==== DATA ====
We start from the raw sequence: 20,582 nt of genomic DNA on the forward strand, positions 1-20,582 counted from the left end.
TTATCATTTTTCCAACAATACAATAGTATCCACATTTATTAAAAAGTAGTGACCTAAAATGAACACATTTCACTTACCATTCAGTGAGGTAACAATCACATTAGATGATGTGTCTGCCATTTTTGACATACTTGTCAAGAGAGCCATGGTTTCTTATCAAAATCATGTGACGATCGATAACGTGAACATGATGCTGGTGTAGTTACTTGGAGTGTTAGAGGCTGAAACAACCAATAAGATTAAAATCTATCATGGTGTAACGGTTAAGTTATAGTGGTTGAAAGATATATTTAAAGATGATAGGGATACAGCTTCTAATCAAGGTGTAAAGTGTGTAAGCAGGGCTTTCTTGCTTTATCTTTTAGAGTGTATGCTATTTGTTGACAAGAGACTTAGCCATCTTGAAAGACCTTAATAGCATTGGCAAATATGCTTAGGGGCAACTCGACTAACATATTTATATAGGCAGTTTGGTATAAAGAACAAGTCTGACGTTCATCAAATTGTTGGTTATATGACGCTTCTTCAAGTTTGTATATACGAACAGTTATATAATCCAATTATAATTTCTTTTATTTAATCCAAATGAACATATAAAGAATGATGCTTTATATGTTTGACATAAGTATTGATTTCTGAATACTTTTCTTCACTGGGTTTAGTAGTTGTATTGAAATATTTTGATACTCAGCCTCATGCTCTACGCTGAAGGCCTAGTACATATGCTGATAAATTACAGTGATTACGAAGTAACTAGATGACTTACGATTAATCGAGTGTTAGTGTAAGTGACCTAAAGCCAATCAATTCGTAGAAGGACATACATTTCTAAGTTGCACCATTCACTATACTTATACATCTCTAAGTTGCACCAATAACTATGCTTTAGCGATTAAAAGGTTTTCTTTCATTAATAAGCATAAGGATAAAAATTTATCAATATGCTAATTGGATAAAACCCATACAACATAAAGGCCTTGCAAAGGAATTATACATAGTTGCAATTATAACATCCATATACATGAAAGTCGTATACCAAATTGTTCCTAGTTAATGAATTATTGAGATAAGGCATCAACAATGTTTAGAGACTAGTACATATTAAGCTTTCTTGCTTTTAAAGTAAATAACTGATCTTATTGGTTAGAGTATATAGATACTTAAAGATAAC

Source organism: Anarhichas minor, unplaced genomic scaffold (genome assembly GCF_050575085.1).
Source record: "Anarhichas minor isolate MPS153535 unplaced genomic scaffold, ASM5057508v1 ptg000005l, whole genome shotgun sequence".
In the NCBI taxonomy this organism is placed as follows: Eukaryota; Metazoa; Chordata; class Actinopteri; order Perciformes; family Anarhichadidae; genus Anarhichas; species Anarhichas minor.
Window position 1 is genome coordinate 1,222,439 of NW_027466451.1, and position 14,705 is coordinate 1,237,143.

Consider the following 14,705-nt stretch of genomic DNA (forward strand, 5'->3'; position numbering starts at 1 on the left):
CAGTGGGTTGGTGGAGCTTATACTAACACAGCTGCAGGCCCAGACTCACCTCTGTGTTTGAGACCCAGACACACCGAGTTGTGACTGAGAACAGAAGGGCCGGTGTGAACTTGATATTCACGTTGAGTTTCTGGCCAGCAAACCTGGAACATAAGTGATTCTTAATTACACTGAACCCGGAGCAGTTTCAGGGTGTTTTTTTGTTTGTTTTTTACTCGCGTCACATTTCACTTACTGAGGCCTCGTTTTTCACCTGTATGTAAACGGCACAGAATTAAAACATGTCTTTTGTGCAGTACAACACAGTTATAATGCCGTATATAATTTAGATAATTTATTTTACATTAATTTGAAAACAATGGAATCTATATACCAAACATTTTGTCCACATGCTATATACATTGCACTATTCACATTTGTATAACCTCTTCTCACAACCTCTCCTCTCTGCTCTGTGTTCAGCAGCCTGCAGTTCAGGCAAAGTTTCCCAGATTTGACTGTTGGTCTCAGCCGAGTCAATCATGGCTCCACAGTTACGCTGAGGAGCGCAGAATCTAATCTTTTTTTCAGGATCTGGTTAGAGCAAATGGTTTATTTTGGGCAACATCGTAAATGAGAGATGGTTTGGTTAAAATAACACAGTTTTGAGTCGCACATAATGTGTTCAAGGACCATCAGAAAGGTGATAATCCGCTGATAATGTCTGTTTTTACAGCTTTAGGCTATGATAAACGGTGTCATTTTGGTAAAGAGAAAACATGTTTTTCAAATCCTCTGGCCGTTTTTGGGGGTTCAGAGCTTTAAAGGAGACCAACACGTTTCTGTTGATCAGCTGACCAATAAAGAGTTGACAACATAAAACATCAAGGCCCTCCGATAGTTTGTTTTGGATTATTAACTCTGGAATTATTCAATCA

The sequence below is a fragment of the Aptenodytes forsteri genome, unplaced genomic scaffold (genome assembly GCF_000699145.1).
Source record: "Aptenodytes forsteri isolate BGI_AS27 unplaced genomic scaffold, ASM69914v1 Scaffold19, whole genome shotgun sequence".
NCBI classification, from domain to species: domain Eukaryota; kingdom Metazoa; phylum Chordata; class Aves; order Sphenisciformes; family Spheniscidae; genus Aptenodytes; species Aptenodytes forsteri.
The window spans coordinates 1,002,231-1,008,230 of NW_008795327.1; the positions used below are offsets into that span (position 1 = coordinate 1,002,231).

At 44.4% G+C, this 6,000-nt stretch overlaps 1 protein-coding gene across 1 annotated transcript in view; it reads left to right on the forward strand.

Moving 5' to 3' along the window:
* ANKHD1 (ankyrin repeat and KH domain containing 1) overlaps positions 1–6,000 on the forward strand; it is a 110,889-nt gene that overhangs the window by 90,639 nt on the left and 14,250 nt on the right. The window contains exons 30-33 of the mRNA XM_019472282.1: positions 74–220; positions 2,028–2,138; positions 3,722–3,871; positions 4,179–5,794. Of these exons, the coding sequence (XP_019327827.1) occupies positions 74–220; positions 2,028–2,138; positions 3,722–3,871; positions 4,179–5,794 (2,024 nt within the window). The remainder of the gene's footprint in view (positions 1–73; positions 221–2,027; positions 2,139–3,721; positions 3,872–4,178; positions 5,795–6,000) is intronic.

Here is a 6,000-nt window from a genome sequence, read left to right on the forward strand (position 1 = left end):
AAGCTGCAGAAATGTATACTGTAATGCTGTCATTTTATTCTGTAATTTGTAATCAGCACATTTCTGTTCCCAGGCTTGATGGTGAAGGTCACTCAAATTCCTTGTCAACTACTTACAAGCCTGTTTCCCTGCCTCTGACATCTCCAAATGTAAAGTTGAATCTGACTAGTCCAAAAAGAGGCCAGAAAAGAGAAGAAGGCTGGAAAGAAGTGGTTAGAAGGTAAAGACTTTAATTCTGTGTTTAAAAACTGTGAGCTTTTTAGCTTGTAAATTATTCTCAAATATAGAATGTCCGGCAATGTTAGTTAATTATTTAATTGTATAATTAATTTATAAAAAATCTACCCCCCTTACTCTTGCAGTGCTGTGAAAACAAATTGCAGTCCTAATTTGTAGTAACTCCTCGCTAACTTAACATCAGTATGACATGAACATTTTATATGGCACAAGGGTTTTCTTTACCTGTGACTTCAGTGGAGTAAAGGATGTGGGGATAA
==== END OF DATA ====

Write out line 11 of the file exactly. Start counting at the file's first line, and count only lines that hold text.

NCBI classification, from domain to species: domain Eukaryota; kingdom Metazoa; phylum Chordata; class Aves; order Sphenisciformes; family Spheniscidae; genus Aptenodytes; species Aptenodytes forsteri.